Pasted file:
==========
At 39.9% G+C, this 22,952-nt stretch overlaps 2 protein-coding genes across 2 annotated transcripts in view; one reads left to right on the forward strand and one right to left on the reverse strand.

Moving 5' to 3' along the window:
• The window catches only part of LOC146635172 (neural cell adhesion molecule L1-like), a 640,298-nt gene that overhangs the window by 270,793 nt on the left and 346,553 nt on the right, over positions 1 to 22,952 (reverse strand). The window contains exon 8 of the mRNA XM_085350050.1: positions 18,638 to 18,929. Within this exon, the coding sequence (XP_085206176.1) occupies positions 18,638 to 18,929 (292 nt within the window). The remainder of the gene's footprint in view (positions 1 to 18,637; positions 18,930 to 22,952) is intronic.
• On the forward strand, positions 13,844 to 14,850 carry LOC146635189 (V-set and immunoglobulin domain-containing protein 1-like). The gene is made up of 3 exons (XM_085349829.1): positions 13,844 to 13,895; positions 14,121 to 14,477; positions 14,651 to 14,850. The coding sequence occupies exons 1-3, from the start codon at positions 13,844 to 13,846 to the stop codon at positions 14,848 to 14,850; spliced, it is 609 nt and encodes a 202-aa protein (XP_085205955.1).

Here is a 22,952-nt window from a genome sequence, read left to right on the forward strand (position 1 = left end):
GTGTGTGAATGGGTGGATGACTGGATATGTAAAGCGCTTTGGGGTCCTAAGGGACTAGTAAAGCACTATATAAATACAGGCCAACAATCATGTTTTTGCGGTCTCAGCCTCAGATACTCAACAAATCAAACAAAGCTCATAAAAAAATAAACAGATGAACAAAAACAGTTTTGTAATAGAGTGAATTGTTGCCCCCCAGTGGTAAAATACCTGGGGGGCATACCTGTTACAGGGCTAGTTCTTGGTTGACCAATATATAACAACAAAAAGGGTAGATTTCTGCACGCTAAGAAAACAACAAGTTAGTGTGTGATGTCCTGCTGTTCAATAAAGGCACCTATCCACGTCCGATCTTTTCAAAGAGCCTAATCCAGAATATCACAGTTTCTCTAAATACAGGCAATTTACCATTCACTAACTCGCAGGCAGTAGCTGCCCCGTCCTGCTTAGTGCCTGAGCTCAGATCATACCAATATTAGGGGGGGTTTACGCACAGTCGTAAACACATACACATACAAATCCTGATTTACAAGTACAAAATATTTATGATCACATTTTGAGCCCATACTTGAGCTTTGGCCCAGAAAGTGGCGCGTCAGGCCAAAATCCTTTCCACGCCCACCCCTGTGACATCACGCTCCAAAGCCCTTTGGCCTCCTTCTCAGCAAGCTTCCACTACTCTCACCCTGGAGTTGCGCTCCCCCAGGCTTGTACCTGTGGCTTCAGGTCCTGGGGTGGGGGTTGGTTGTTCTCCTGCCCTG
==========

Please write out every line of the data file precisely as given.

At 39.9% G+C, this 22,952-nt stretch overlaps 2 protein-coding genes across 2 annotated transcripts in view; one reads left to right on the forward strand and one right to left on the reverse strand.

Moving 5' to 3' along the window:
• The window catches only part of LOC146635172 (neural cell adhesion molecule L1-like), a 640,298-nt gene that overhangs the window by 270,793 nt on the left and 346,553 nt on the right, over positions 1 to 22,952 (reverse strand). The window contains exon 8 of the mRNA XM_085350050.1: positions 18,638 to 18,929. Within this exon, the coding sequence (XP_085206176.1) occupies positions 18,638 to 18,929 (292 nt within the window). The remainder of the gene's footprint in view (positions 1 to 18,637; positions 18,930 to 22,952) is intronic.
• On the forward strand, positions 13,844 to 14,850 carry LOC146635189 (V-set and immunoglobulin domain-containing protein 1-like). The gene is made up of 3 exons (XM_085349829.1): positions 13,844 to 13,895; positions 14,121 to 14,477; positions 14,651 to 14,850. The coding sequence occupies exons 1-3, from the start codon at positions 13,844 to 13,846 to the stop codon at positions 14,848 to 14,850; spliced, it is 609 nt and encodes a 202-aa protein (XP_085205955.1).

Here is a 22,952-nt window from a genome sequence, read left to right on the forward strand (position 1 = left end):
GTGTGTGAATGGGTGGATGACTGGATATGTAAAGCGCTTTGGGGTCCTAAGGGACTAGTAAAGCACTATATAAATACAGGCCAACAATCATGTTTTTGCGGTCTCAGCCTCAGATACTCAACAAATCAAACAAAGCTCATAAAAAAATAAACAGATGAACAAAAACAGTTTTGTAATAGAGTGAATTGTTGCCCCCCAGTGGTAAAATACCTGGGGGGCATACCTGTTACAGGGCTAGTTCTTGGTTGACCAATATATAACAACAAAAAGGGTAGATTTCTGCACGCTAAGAAAACAACAAGTTAGTGTGTGATGTCCTGCTGTTCAATAAAGGCACCTATCCACGTCCGATCTTTTCAAAGAGCCTAATCCAGAATATCACAGTTTCTCTAAATACAGGCAATTTACCATTCACTAACTCGCAGGCAGTAGCTGCCCCGTCCTGCTTAGTGCCTGAGCTCAGATCATACCAATATTAGGGGGGGTTTACGCACAGTCGTAAACACATACACATACAAATCCTGATTTACAAGTACAAAATATTTATGATCACATTTTGAGCCCATACTTGAGCTTTGGCCCAGAAAGTGGCGCGTCAGGCCAAAATCCTTTCCACGCCCACCCCTGTGACATCACGCTCCAAAGCCCTTTGGCCTCCTTCTCAGCAAGCTTCCACTACTCTCACCCTGGAGTTGCGCTCCCCCAGGCTTGTACCTGTGGCTTCAGGTCCTGGGGTGGGGGTTGGTTGTTCTCCTGCCCTG